The Bandhani People


Bandhani is a way of life for the people living in the quiet outskirts of Jaipur. In a place called Sanganer, you get a glimpse of the tie and dye culture in a way that makes the million points of colours personal and alive.

The Muslim Khatri community originated the making of bandhani and this tradition has been passed on from generation to generation to the present day. A simple yet painstaking process, it is made by tying tiny knots and resist-dyed to form beautiful patterns on clothes. The tying and dying work which continues for days is carried out in the quite of homes; in dimly-lit rooms while catching up on the latest programs on T.V., on a balcony, or an open space in the house, with children running carefree as the grownups go about their work tying lengthy rolls of cloths into uniform sections in preparation for the bandhani work.

Once the orders for the products come, it is work-time for the pockets of families living on this centuries old tie-dye technique that is unique to India. The monotony of the routine is alternated with the period after work when they rest till the next order comes from the market, which is often enough. As their lives revolve around the craft, there are traces everywhere – of colors, threads, the unique bandhani patterns; people working on them, wearing them, being adorned in homes, in shops in elaborate displays or simply left lying around as its lifespan wears out.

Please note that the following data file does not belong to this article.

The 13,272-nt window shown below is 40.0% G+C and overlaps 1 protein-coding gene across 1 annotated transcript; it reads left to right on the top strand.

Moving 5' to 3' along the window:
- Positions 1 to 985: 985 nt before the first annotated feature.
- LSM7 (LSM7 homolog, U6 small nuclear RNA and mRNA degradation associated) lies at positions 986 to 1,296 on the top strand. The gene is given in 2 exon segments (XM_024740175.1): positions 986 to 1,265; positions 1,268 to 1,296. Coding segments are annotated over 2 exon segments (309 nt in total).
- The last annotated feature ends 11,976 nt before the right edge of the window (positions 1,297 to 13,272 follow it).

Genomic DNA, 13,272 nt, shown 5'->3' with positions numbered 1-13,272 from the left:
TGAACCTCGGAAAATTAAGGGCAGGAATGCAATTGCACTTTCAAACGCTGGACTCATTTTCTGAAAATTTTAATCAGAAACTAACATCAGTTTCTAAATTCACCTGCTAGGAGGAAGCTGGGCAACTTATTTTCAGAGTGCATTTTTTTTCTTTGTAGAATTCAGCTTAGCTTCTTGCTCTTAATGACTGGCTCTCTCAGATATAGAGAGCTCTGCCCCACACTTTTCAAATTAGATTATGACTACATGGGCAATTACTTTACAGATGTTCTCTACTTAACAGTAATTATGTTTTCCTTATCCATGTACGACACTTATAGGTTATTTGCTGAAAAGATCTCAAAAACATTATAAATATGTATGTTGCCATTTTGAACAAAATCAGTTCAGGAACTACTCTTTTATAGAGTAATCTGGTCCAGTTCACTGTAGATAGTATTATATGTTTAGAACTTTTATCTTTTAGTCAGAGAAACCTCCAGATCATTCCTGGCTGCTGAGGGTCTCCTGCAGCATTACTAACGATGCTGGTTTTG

Whatever it is made or used for, it is a lifestyle that the people here embrace with pride and dedication, as bandhani is weaved through generations of families and centuries of time.

Gaigongmei Gangmei

Advertisements

~ by thegai on January 21, 2010.

7 Responses to “The Bandhani People”

  1. Very nice use of colors…would have liked to see more pictures on how they are made…especially the little million dots that are tied and how they are undone..overall very good eye..:) best of luck

  2. Thanks Charu! I totally agree with you. I was lost when I landed there in Jaipur, and the bandhani people didnt have any tie and dye orders to work on in the four days we were there so… Anyhow no excuse! Will work for a more well rounded story in the future:)

  3. i totally understand that…because its sometimes difficult for things to coincide with the shoot dates..but very good effort 🙂

  4. Always appreciate ur feedbacks Charu! Thanks again:)

  5. Always appreciate ur honest opinions Charu! Thanks again:)

  6. i love it~ it’s helpful to study india tranditional dyeing

    thank you:)

  7. Ur very welcome Song Lee:) Its nt a very well rounded story bt u get the idea! So glad u liked it! Thanks for checking in:)

Leave a Reply

Fill in your details below or click an icon to log in:

WordPress.com Logo

You are commenting using your WordPress.com account. Log Out / Change )

Twitter picture

You are commenting using your Twitter account. Log Out / Change )

Facebook photo

You are commenting using your Facebook account. Log Out / Change )

Google+ photo

You are commenting using your Google+ account. Log Out / Change )

Connecting to %s

 
%d bloggers like this: